Big clock fixed with a few small pennies
Big clock fixed with a few small pennies In this Thursday, April 30, 2009 file photo, the Big Ben bell is seen inside St. Stephens tower at the Houses of Parliament, in central London. Officials on Tuesday, Aug. 25, 2015 said that the famous clock at Britain's Parliament, used by people across Britain to check the time, has recently been slow by as much as six seconds. (AP Photo/Lefteris Pitarakis)
Big clock fixed with a few small pennies
Lexile: 1010L

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Don't set your watch by Big Ben.
Officials say the famous clock at Britain's Parliament - used by Londoners for decades to check the time - has recently been slow by as much as six seconds.
The 156-year-old clock chimes every 15 minutes. It emits deep bongs to mark the hour. Its inaccuracy was noticed by staff at BBC radio, which broadcasts the bongs live at 6 p.m.
Ian Westworth, one of Parliament's three clocksmiths, told the BBC the clock had become "a little temperamental" with age.
"Imagine running your car for 24 hours a day, 365 days a year for the last 156 years," he said.
Parliamentary officials said that mechanics had corrected the clock to within "normal parameters." That's within 2 seconds of the right time. They will continue to adjust it by placing pennies on the pendulum - or removing them. The pennies are used to fine-tune its speed.
Parliament's neo-Gothic clock tower is one of London's most recognizable landmarks. Its bell is one of London's characteristic sounds. The famous bongs echoed through the city without fail through World War II bombing raids, though they have been silenced a few times for repairs, and by accident or the weather.
Although the clock tower is popularly known as Big Ben, the name actually refers to the 13-and-one-half-ton Great Bell inside. The tower was renamed the Elizabeth Tower in 2012 to mark Queen Elizabeth II's 60 years on the throne.

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Why do mechanics use pennies to adjust the time?
Write your answers in the comments section below

  • jacksonh-ols
    9/10/2015 - 01:14 p.m.

    It amuses me that every one was freaking out because the clock was off by six seconds. It is cool that by adding or removing pennies they can fine-tune the time.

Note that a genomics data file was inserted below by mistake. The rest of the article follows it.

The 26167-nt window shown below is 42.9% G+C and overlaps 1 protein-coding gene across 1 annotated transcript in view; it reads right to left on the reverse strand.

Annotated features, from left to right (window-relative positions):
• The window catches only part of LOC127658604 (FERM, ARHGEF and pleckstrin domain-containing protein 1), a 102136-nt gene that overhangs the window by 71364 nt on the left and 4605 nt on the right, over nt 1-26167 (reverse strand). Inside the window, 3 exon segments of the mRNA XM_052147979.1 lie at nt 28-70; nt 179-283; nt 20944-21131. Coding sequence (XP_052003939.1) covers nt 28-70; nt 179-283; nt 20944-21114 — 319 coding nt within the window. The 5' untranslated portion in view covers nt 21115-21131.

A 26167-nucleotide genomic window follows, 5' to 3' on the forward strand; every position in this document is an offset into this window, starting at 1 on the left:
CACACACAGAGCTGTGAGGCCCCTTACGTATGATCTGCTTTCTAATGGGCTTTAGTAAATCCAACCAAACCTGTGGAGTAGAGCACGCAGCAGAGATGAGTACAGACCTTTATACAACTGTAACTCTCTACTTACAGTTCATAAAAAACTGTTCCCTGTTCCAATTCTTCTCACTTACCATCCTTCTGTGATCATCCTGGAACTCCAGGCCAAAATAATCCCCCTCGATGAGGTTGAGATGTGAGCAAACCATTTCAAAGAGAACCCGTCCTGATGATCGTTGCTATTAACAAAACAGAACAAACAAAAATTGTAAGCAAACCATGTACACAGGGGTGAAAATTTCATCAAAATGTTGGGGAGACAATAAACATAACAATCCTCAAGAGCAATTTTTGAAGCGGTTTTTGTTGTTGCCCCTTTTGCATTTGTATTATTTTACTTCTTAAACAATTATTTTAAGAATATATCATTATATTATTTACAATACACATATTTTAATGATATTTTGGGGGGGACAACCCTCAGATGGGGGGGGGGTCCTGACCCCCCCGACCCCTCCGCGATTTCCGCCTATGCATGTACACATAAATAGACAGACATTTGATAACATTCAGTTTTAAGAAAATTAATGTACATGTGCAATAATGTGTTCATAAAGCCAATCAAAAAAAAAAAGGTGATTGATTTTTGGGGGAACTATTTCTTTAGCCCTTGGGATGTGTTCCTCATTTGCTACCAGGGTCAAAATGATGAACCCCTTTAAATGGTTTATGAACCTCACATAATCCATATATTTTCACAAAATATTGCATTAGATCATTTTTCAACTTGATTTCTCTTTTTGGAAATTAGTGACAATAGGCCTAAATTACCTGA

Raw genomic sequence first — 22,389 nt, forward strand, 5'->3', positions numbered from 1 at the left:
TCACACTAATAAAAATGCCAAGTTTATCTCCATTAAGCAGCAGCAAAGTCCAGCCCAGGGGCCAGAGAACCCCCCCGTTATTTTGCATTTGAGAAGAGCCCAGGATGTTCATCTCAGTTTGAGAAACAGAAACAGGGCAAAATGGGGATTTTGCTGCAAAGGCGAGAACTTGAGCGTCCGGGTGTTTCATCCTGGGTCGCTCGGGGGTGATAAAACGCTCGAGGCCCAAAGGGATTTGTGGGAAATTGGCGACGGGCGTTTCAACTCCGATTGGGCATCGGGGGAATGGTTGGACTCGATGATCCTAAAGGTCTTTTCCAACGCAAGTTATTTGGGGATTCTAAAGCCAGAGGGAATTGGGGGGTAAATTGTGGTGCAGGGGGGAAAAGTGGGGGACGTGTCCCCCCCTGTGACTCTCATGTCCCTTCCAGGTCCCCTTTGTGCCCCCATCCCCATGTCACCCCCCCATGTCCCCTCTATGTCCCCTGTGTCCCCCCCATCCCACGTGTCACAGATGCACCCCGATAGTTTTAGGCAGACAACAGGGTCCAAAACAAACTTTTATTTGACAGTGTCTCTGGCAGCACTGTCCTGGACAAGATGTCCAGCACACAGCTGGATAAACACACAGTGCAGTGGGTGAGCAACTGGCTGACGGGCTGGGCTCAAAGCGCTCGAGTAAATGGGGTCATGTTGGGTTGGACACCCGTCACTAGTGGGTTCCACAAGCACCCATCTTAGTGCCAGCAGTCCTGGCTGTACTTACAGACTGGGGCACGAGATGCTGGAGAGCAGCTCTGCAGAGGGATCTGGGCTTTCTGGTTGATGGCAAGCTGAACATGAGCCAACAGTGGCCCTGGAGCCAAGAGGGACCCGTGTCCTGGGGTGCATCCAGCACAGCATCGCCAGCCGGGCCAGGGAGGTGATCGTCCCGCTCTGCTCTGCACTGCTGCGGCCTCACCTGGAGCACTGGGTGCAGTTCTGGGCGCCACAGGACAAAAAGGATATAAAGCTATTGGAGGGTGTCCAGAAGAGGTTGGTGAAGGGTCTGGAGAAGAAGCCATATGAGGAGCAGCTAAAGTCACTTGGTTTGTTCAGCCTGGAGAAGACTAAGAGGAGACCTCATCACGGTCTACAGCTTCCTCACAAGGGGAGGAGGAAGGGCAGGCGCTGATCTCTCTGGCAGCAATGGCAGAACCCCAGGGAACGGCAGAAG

• amelianaa-ols
    9/10/2015 - 01:16 p.m.

    Mechanics use pennies to adjust time because the copper does something with the core of the earth and causes the clock to go back to normal.

  • briannar-1-ols
    9/10/2015 - 01:20 p.m.

    The Big Ben is off by 6 seconds. The clock chimes every 15 min. and bongs every hour. People noticed that it was not accurate when BBC radio was broadcasting the bell at 6.

  • daizypd-ols
    9/10/2015 - 03:02 p.m.

    Mechanics used pennies to adjust time because it retunes the speed of the clock.

  • marcusi-mil
    9/18/2015 - 12:06 p.m.

    I think it is cool how they can fix sutch a big clock with just pennies. I wonder how many pennys they have used to fix it. I wonder what would happen if the clock got so far off that they couldnt fix it. I think its interesting how the it still echoed throught the city during the World War II. It's hard to believe that the clock is that old.

  • willm-mil
    9/23/2015 - 09:44 a.m.

    How do pennies make a difference on this clock?
    I don't understand your reference with the car on for many years...
    I like how you have to use useless things like pennies to fix a clock tower, making them not so useless!
    Why are these clock towers still standing if they have been broken so many times?
    I thought this article was cool, it really caught my interest!

  • gabbyt-mil
    9/29/2015 - 04:17 p.m.

    This is a very good articular. I know very little about how clocks work but I found it very interesting that they are using pennies to fine tune the clock. It is also interesting that they changed the name from Big Ben to Elizabeth Tower in 2012 to mark Queen Elizabeth II's 60 years on the throne.

  • ahnad-orv
    9/29/2015 - 06:35 p.m.

    Wow! You would think something that big would need more than a penny to be fixed. I hadn't realized that the Big Ben had been around for 156 years and yet only need's something as small as a penny to be fixed.

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